Today’s composites made with natural fibers are high-tech materials with outstanding properties. Offering utmost versatility and high quality, they are continuously opening up new, demanding application fields.
A relatively new type of natural fiber composite is Wood Plastic Composites
(WPC) with up to 90% wood
fiber or wood flour content. In most cases the plastic matrix is polypropylene
(PP) or polyethylene (PE). Polyvinylchloride (PVC) is also used. The material
combines the advantages of the renewable resource, wood, with the benefits of a
plastic that can be tailored as needed. WPCs are more rigid and have a lower thermal
expansion coefficient than pure plastic, while the attractive look and pleasant
haptic of the wood component remains unaltered. WPCs are also significantly
more resistant against exterior influences than wood and do not splinter. WPCs
are equally superior to wood in terms of shapability. The composite can be
shaped by way of extrusion, injection-molding, or compression molding
to almost all types of parts: from small, complicated, or hollow parts and
profiles to large three-dimensional parts.
However, combining wood and plastic is not enough to produce WPCs with suitable
properties. Even though they do not make up more than a few percent of the
total weight, additives are indispensable. Only additives give WPCs sufficient
stiffness (rigidity) and good stability against light and heat. Another crucial
contributor to WPC quality are flame retardants. Without them, the use of WPCs
in many areas would not be possible.
Inner Quality Counts
The most important additives in WPCs are coupling agents. Wood and plastics
differ, especially in their polarity. In order to produce a sufficiently sturdy
material, suitable coupling agents, such as polyolefins grafted with maleic
anhydride, must be added. They significantly improve the mechanical WPC key
parameters of tensile stress and bending load. Two opposite forces are at work
here. The polar functional groups of the coupling agent react amongst others
with the OH groups of the wood and form a genuine chemical bond. But the
non-polar areas of the coupling agent have strong affinity to the non-polar
The “designer waxes” of the Licocene® series from Clariant are
excellent coupling agents. They are produced by metallocene catalysis, which
makes it possible to perfectly tailor their properties to the individual
application. For polypropylene-based WPCs, the recommended coupling agent is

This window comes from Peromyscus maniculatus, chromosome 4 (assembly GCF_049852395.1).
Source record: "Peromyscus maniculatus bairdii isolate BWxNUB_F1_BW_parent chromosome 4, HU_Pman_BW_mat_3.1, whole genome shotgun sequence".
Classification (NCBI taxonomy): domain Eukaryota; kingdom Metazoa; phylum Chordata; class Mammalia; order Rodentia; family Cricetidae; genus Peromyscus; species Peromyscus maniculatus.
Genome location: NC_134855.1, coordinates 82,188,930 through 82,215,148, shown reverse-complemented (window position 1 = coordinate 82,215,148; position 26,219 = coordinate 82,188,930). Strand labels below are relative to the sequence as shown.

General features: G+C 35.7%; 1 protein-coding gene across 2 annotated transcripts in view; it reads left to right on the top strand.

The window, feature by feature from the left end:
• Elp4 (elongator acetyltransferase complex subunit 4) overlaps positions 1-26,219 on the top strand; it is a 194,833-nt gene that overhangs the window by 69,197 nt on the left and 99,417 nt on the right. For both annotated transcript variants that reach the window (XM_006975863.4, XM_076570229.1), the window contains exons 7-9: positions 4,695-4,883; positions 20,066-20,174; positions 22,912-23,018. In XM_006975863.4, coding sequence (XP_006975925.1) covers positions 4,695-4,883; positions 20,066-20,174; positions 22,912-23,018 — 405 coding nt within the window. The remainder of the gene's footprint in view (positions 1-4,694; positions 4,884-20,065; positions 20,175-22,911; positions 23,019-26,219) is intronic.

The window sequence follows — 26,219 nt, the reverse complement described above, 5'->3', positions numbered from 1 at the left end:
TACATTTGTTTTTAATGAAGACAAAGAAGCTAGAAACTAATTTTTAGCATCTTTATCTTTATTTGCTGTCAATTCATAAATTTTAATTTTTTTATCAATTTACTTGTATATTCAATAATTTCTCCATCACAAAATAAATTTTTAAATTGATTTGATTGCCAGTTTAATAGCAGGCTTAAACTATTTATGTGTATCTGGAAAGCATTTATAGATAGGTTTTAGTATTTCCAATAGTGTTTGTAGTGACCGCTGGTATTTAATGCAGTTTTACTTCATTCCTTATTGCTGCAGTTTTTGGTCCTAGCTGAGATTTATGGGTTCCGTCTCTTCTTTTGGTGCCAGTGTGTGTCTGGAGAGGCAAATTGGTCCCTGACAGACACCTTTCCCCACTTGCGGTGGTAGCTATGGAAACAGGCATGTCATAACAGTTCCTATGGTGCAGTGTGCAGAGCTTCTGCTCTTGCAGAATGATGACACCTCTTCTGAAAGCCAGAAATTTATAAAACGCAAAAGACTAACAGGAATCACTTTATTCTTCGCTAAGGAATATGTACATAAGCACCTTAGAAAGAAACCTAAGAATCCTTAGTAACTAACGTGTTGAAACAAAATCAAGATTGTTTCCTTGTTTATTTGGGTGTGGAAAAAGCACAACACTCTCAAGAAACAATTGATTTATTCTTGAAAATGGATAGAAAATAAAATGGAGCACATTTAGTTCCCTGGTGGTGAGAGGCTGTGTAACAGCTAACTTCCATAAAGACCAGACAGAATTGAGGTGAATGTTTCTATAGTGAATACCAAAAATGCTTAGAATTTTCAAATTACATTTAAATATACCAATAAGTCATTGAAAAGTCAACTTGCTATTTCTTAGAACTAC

Licocene PP MA 7452 TP, while for polyethylene-based composites, Licocene PE MA
4351 TP is highly effective.
Flame retardants are an entirely different, but no less important, additive for
WPCs. Although flames spread rather slowly in WPCs because of their high wood content, the material is highly
combustible once it catches fire. With the addition of flame retardants to
WPCs, the safety standards in construction and transportation (e.g. DIN 4102
B2) can be met. An excellent fit for WPCs are flame retardants from Clariant’s
Exolit AP series. They feature top effectiveness,
have minimal secondary effects, and can also be recommended for ecological and
toxicological reasons – the products are non-halogenated, do not release
corrosive gases in case of a fire, and have comparatively low smoke density.
Looks Are Equally Important
Mainly in outdoor applications, WPC parts are exposed to wind and weather,
especially sunlight. To protect the attractive look of wood and the pleasant,
smooth haptic of WPCs against UV-induced fading and brittling, it is necessary
to add light stabilizers. Polypropylene-based WPCs can be effectively protected
with additional coatings that contain light stabilizers. If the WPC consists of
wood and polyethylene, different HALS (Hindered Amine Light
Stabilizer) can be used. Light stabilizers such as Hostavin®
N 321, or heat stabilizers such as Hostanox® M 101 prevent or delay
the decomposition of the plastic matrix due to sunlight and
WPCs also have a lot to offer in terms of color design. Their original medium
brown color can be changed with high-performance organic pigments (for example PV Fast®) to any medium to dark color.
Depending on individual taste the color concentration can be adjusted so that
the wood structure is still visible or the color is fully opaque. Pigments from
Clariant are used to produce WPC with brilliant colors that remain light- and
weather-resistant over a long time and also do not bleed.
Only high-performance additives transform WPCs into a true high-tech
material for many applications, including sophisticated and demanding ones.
Architects and builders increasingly decide in favor of WPC parts such as porch
flooring, railings, or various profiles. The furniture industry and automotive
suppliers have also discovered WPC, using them for chairs and shelf elements as
well as for interior components of passenger cars. The potential applications
for WPCs are far from being exhausted, and it will be interesting to see which
other applications WPC enter in the future.
Additives are Key in High-Tech Wood Plastic Composites
June 1, 2009